Hizballah may have lost the ability to move tens of millions of dollars tied to international money laundering and drug trafficking after U.S. Treasury officials acted against two Lebanese based money exchange operations. Each handled money from a drug network led by Ayman Joumaa.
When Joumaa was indicted in late 2011, Treasury officials also moved against the Lebanese Central Bank, which allegedly was moving as much as $200 million a month for Joumaa. The Halawi Exchange and Remeiti & Co. helped fill that void, a Treasury statement Tuesday said . The action marks the first time the Treasury Department used a provision in the Patriot Act to go after an informal financial operation.
Officials say Hizballah takes profits from drug sale and mixes the money with proceeds from West African used car sales. It all goes into the money exchanges, then the money is sent to the United States for other business, before making its way back to Africa and Lebanon.
"Hizballah is operating like a major drug cartel, and we're going to actively investigate them as such with all our law enforcement partners acting as one team," Drug Enforcement Administration Special Operations Special Agent Derek Maltz told reporters Tuesday. "This is another of many clear links between global drug trafficking and terrorism. Drugs and terrorism coexist across the globe in a marriage of mutual convenience. As state-sponsored terrorism has declined, these dangerous organizations have looked far and wide for resources and revenue to recruit, to corrupt, to train, and to strengthen their regime."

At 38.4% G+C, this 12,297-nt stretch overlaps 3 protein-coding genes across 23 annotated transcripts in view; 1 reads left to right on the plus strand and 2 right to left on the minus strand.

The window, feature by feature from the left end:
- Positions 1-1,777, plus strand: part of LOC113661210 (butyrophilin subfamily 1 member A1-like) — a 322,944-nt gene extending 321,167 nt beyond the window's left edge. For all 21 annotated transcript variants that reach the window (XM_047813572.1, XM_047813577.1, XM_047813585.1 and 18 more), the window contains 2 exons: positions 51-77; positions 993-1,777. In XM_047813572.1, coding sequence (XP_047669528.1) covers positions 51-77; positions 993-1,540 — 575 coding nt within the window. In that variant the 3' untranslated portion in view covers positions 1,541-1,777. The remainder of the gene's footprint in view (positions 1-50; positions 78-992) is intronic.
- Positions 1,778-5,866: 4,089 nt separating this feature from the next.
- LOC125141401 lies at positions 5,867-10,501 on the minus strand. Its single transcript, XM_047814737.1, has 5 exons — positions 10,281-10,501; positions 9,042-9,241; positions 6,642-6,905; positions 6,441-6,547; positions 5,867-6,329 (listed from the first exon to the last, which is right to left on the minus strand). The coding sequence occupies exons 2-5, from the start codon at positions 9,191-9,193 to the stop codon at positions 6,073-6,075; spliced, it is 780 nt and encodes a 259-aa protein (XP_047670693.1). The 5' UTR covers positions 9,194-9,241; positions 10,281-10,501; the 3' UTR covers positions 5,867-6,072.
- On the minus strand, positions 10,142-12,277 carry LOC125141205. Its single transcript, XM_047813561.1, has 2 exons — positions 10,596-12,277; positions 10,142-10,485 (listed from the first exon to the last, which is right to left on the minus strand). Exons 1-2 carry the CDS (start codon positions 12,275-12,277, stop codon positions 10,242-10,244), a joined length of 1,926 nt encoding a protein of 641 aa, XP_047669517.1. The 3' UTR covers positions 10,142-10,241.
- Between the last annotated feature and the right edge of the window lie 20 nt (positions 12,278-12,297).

Hizballah increasingly has turned to criminal enterprises for money because Iran cannot provide the same financial support it used to, said David Cohen, Treasury's Under Secretary for Terrorism and Financial Intelligence. The money funds global terror operations, he said, referring to a suspected Hizballah bombing of Israeli tourists in Bulgaria last summer, and its ongoing support for Syrian dictator Bashar al-Assad's crumbling regime.
Hizballah "has long sought access to the international financial system in order to move its terrorist funds and to launder the profits from its involvement in illegal activity," Cohen said. "Make no mistake, [Hizballah] is both a full-fledged terrorist organization, lavishly funded over the years by Iran, and an enterprise that increasingly turns to crime to finance itself as the economic pressure on Iran mounts and Iran's financial situation becomes more tenuous."
The Treasury action requires American banks to report any new transactions by Remeiti and Halawi for the next 120 days. The department hopes to make that reporting requirement permanent.